Flag Day is celebrated in commemoration of the American Flag being raised for the first time above the islands of American Samoa on April 17, 1900. At the time, it was a declaration of the United States of America’s ownership and protection. Today, it is a celebration of the union of America and fa’a Samoa (Samoan traditions).
Flag Day History
Throughout the 19th century, the Samoan islands were being divided between Great Britain, Germany and the US. In 1899, lines were drawn; the US claimed the eastern islands and everything west belonged to Germany. By 1904, the secession of the islands was finalized by the local chiefs, with the US government officially recognizing it in 1929.
Samoan government affairs were administered by the US Navy until 1951, when the control was transferred to the Department of the Interior, through federally appointed governors. Due to local pressures, 1977 found American Samoa with the first locally elected Samoan governor. Since then, all governors and Fono (Senate and House of Representative) members have been locally elected or appointed.
Before the Europeans came, Samoa had no flags. American Samoa adopted the US flag until the 1950’s, when government control was being moved more towards the local leadership. The American Samoan flag became official in April, 1960, on the 60th anniversary of the first US flag being raised above the territory. The design bears both US and Samoan influences. The US symbols influenced the bald eagle and the red, white, and blue. Fa’a Samoa was represented through the fue (fly wisk) and uatogi (war club).
US Government’s Role in American Samoa Today
Today, the people of American Samoa enjoy the status of being US nationals, but not US citizens; they are able to travel, live, and work anywhere in the US but are unable to vote or assume the full rights, privileges, and responsibilities of US citizens. The territory is the only inhabited US territory to never be organized and incorporated. This is largely due to the traditions of matai (chief) law and communal/aiga (family) land. The people have largely been able to keep their fa’a Samoa, while enjoying the protection and aid of the US government. In return, the US maintains military presence, with the American Samoa Army Recruiting Station ranking #1 worldwide. Also, American Samoa gets bragging rights to the only US National Park south of the equator, well worth a visit if you’re traveling to the islands.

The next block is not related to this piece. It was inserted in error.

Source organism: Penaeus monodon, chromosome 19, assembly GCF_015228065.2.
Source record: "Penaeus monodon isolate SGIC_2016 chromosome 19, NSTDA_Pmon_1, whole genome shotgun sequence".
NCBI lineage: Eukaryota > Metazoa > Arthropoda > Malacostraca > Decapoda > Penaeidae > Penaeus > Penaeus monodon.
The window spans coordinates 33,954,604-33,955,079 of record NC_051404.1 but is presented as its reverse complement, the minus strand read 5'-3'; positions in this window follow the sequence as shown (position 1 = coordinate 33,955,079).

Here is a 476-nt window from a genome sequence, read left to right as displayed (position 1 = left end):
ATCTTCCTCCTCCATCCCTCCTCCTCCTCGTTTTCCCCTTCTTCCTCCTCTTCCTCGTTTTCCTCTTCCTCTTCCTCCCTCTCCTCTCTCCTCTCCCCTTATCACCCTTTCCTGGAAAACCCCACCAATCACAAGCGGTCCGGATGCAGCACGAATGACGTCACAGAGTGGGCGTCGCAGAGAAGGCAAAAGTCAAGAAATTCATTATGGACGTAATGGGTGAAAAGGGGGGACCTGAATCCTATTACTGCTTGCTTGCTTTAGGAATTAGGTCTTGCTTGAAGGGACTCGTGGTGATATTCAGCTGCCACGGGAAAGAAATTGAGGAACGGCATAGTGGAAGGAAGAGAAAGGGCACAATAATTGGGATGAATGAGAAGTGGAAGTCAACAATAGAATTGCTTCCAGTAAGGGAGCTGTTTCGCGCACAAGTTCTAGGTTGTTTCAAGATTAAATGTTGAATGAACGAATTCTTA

Flag Day Celebrations
Today, Flag Day is a multi-day celebration. On the main island of Tutuila, efforts to beautify and decorate in preparation for this special holiday are visible all over. For weeks before, crews move from one bus stop to the next, and from lamppost to retaining wall, touching up paint and overall aesthetics of the island. The week before is spent weaving/braiding palm fronds and flowers around street signs, lampposts, and coconut trees. It’s one of my favorite Samoan traditions and I have to learn how it’s done while we’re here!
Every school and church group practices Siva Samoa (traditional Samoan dances), used to tell the stories of the islands. Public performances run for nights, leading up to Flag Day. The day before are the fautasi (long boat) races. Rain or shine, the fautasi races bring crowds rarely seen on this quiet, tropical island. Almost every village is represented, with the strongest and most able men ready to compete for that year’s victor title.
The morning of Flag Day brings people from all over the island to Veteran’s Memorial Stadium for the Flag Day parade. Government officials and employees are encouraged to participate in the celebration. The parade begins with a prayer, as with all things on the island. Next, comes the raising of the flags, both the US and American Samoan. After that, the US National Anthem and “Amerika Samoa” are sung. Each government department and agency, as well as churches, schools, villages, and sports teams, take their turn parading around the stadium. The program wraps up with more Siva Samoa, performed by local school groups.
The rest of the day is spent in company of friends and family. People participate in informal sports competitions or relax at the beach. Families prepare and then, indulge in umu (Samoan BBQ).
How We Celebrated
The kids and I celebrated American Samoa with another homeschooling family. We had a Samoan Day. We ate panikeke (delicious fried, banana pancake balls). The kids learned about traditional Samoan tatau symbols and got to make their own designs.
The kids made paper boats and then we had our own “fautasi” races.
Our family spent this rainy Flag Day enjoying the natural beauty of the island at a new beach. Just when I think we’ve been to every beach on the island, we stumble across a new one.
All the days and weeks of preparation were rewarded with pride in this rare US gem. The tropical beauty and traditions radiate through the spirit, friendliness, and hard work of the people of American Samoa. May I take this opportunity to express my gratitude to the people of American Samoa for welcoming us and sharing your stunning island with us!